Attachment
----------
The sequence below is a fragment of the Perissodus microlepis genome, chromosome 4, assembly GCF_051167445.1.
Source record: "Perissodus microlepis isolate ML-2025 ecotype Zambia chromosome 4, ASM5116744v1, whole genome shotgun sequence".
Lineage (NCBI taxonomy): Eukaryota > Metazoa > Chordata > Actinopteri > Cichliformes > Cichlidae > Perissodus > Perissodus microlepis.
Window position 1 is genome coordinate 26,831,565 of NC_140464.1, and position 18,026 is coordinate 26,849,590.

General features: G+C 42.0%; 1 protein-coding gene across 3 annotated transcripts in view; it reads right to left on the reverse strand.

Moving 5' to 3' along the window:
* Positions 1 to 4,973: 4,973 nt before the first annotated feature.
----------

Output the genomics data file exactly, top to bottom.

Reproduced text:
The sequence below is a fragment of the Perissodus microlepis genome, chromosome 4, assembly GCF_051167445.1.
Source record: "Perissodus microlepis isolate ML-2025 ecotype Zambia chromosome 4, ASM5116744v1, whole genome shotgun sequence".
Lineage (NCBI taxonomy): Eukaryota > Metazoa > Chordata > Actinopteri > Cichliformes > Cichlidae > Perissodus > Perissodus microlepis.
Window position 1 is genome coordinate 26,831,565 of NC_140464.1, and position 18,026 is coordinate 26,849,590.

General features: G+C 42.0%; 1 protein-coding gene across 3 annotated transcripts in view; it reads right to left on the reverse strand.

Moving 5' to 3' along the window:
* Positions 1 to 4,973: 4,973 nt before the first annotated feature.